As I walk the Crooked Path, I need to be mindful of the fact that God has given me a great deal of mercy. His grace and forgiveness provided in Christ have made it possible for me to see Him more clearly than ever before. And what I see is the loving gaze of a Father who wants only the best for me and who wants me to turn what He has given around and reflect it out to a dark and dying world. My own impossible debt has been cancelled and I need to live each day in the light of God's merciful act toward me. So, maybe being stuck on mercy is a pretty good thing. After all, it puts me in a better frame of mind to love those around me like my Father does. Oh, and mercy wins every time ... that's a promise worth remembering.


  1. So, just how merciful are you in your daily life? Or do you find yourself with a judgmental attitude far more often?
  2. Does it bother you at all that God says we need to show mercy to others in order to really experience mercy in our own lives? If you aren't generally a merciful person, how does that make you feel?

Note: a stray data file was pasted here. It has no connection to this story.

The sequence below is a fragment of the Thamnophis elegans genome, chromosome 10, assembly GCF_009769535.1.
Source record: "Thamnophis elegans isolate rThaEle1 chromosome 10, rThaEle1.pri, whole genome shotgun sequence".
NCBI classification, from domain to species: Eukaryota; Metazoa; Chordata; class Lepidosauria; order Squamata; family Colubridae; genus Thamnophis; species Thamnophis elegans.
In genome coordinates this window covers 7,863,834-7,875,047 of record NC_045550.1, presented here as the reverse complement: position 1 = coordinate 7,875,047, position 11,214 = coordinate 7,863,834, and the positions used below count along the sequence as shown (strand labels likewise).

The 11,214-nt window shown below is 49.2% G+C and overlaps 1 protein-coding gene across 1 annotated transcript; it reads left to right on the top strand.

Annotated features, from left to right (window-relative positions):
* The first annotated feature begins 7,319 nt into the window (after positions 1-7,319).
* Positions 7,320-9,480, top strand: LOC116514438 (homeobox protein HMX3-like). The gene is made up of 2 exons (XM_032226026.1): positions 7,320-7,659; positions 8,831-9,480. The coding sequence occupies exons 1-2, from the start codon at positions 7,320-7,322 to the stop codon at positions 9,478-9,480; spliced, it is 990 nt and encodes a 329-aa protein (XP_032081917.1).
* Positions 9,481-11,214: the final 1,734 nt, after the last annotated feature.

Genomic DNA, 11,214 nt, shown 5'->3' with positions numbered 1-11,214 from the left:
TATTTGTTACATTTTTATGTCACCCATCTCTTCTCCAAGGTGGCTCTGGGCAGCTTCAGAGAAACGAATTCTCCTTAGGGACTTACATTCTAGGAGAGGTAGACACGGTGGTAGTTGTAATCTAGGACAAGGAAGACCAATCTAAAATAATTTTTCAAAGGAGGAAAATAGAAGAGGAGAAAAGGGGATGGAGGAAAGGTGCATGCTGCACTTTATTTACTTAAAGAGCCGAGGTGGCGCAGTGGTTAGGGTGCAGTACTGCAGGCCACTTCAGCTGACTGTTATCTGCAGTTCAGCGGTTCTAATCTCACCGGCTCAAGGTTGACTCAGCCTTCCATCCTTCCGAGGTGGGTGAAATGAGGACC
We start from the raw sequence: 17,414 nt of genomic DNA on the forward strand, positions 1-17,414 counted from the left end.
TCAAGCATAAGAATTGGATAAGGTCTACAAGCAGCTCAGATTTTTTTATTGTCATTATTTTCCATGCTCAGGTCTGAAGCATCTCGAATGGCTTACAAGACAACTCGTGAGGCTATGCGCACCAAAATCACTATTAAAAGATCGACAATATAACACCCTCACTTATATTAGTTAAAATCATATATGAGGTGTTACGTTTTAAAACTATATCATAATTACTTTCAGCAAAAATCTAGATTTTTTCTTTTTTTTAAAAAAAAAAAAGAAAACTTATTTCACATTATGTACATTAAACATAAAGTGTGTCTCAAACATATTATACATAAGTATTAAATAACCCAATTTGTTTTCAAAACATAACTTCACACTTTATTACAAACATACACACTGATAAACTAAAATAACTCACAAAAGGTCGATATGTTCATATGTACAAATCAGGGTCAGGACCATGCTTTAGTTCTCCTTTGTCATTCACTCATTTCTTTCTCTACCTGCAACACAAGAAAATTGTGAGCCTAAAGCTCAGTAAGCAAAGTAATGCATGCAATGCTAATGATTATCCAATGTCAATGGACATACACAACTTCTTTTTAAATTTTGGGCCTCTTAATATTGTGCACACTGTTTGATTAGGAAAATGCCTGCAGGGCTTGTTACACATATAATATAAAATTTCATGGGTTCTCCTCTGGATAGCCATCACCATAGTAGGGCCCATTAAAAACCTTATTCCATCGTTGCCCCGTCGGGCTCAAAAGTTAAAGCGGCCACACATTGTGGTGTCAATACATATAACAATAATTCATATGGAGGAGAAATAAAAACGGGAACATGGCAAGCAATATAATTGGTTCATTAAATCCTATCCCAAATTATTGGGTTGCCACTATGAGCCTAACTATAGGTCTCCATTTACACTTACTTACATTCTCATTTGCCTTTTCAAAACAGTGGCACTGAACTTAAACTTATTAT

3. When was the last time your heart was moved with compassion toward somebody else, the kind of compassion the Samaritan showed to the traveler? Has it been far too long?

Saturday, August 21, 2010

A Different Perspective

Then children were brought to him that he might lay his hands on them and pray. The disciples rebuked the people, but Jesus said, "Let the little children come to me and do not hinder them, for to such belongs the kingdom of heaven." And he laid his hands on them and went away.

At that time the disciples came to Jesus, saying, "Who is the greatest in the kingdom of heaven?" And calling to him a child, he put him in the midst of them and said, "Truly, I say to you, unless you turn and become like children, you will never enter the kingdom of heaven. Whoever humbles himself like this child is the greatest in the kingdom of heaven. (Matthew 19:13-15 & 18:1-4, ESV)